Photos and writing by Alex Spaeth
This picture was captured during an amazing sunset from Glacier Vista that capped off an absolutely perfect bluebird day of ski-touring. This was also our first winter return to Mount Rainier since an initial fateful trip on New Year’s Eve weekend roughly two years before.
At that time, my girlfriend and I were still relatively new to the whole backpacking thing. But we fell in love with it fast and decided to winter camp on our second try. While our first night was spent under ideal conditions at Artist Point in the Mount Baker Wilderness, we decided to journey to Mount Rainier and camp at Reflection Lake the following day. (We were still living in Wisconsin, so we wanted to make the most of our trip.)
While the forecast called for 2 to 4 inches of snow, it proceeded to snow all night and thoroughly buried us in about a foot and a half of heavy, wet snow. We were completely alone and slept little, for fear of our tent collapsing. After the sun rose and we packed up, we became intimately familiar with what it truly meant to break trail while navigating to avoid avalanche danger. It was an eye-opening experience with many lessons learned.
This marked just the beginning of prioritizing our weekends and vacation time on backcountry adventures, primarily in America's national parks. Like many folks these days, I spend much of my waking hours looking at some variety of glowing rectangle, so I take any chance I get to breathe in the fresh air off the grid.
During these trips, I was inspired by landscapes both big and small that made me pause and think, “Wow! Mother Nature can produce scenes that even history’s best artists would struggle to imagine." I often found myself thinking about all the elemental changes and erosive forces that occurred over eons to form these mountains, canyons and valleys and how fortunate I am to be there to appreciate those fleeting, yet lasting, moments.
The desire to appropriately capture those moments and memories was a natural next step, and so I eventually graduated from iPhone photography to a “real” camera soon after, and now it’s what I spend much of my free time doing. I know not everyone is able to see these places in the flesh, so I like to share these experiences for those people with the intent to also inspire still others to get out there and feel the wonder of nature.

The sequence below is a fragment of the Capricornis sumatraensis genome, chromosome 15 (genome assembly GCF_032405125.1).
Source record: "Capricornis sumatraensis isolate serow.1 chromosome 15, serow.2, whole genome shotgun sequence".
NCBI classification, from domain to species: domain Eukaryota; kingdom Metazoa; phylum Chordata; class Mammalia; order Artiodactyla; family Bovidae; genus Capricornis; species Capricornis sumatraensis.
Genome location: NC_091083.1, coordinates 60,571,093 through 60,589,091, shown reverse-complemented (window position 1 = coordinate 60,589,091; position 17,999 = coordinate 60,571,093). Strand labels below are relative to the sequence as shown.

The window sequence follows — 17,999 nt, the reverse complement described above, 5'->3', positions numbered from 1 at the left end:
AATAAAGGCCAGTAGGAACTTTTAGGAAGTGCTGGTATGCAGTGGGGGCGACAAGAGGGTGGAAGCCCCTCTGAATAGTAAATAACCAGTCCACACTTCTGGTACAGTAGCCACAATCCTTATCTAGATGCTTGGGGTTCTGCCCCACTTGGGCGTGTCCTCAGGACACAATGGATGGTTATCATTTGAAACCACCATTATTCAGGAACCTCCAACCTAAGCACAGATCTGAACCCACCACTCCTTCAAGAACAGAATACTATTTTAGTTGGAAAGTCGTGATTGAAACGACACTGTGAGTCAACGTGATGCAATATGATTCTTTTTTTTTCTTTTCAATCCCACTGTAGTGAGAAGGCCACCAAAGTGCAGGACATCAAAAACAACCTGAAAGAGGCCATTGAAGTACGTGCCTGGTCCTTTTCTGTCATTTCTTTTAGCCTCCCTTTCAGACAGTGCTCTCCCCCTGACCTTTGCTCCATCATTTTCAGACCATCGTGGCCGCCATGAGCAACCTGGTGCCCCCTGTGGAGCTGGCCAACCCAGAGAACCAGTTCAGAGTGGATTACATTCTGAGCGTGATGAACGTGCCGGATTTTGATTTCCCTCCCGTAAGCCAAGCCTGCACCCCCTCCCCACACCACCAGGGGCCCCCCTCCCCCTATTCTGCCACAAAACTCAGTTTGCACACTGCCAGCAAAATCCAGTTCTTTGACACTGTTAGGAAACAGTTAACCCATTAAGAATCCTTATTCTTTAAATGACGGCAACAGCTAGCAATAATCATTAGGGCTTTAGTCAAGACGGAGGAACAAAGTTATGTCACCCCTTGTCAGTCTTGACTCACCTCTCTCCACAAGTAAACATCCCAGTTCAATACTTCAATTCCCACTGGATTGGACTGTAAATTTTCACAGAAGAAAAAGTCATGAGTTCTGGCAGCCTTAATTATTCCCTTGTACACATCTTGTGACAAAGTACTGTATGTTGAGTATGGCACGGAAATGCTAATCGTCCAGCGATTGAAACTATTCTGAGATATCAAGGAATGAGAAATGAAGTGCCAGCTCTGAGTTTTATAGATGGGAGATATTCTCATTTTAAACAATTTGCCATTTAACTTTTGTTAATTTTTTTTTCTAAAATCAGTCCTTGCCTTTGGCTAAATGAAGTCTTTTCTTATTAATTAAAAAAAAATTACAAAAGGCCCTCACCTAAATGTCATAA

Over the years, I've steadily focused my efforts on time-lapse photography. This takes patience and can lead me to cold and sleepless nights capturing the Milky Way, but I find the end results to be worth it. Doing so allows me to both capture the moments while being present in them: The best of both worlds!
Eventually, this love for hiking and photography led to our decision to move to Seattle, and we’ve loved exploring the endless playground that is the Pacific Northwest every chance we get. From coastal rainforests to glaciated volcanic peaks, living here means we’re surrounded by any sort of landscape one could possibly want to explore. Plus, the large and positive outdoor community of people on the trails with their family and friends (and dogs) always brings me joy.
In the past two years since that first trip, we’ve changed jobs, moved cities, got engaged, acquired new skills, made lifelong friends and experienced countless memories. The one constant throughout was our desire to be outdoors and explore nature. Our lives would not be as rich or fulfilling without this passion, and it’s a desire that I plan on nurturing forever.
Alex Spaeth is a Seattle-based health-care IT consultant, photographer and explorer whose creative work is focused on outdoor adventure and the night sky. He prioritizes spending weekends and vacation time on backcountry adventures, primarily in America's national parks, and uses landscape and time-lapse photography as a way to inspire others to experience Mother Nature and discover beautiful places. You can see more of his work on Instagram.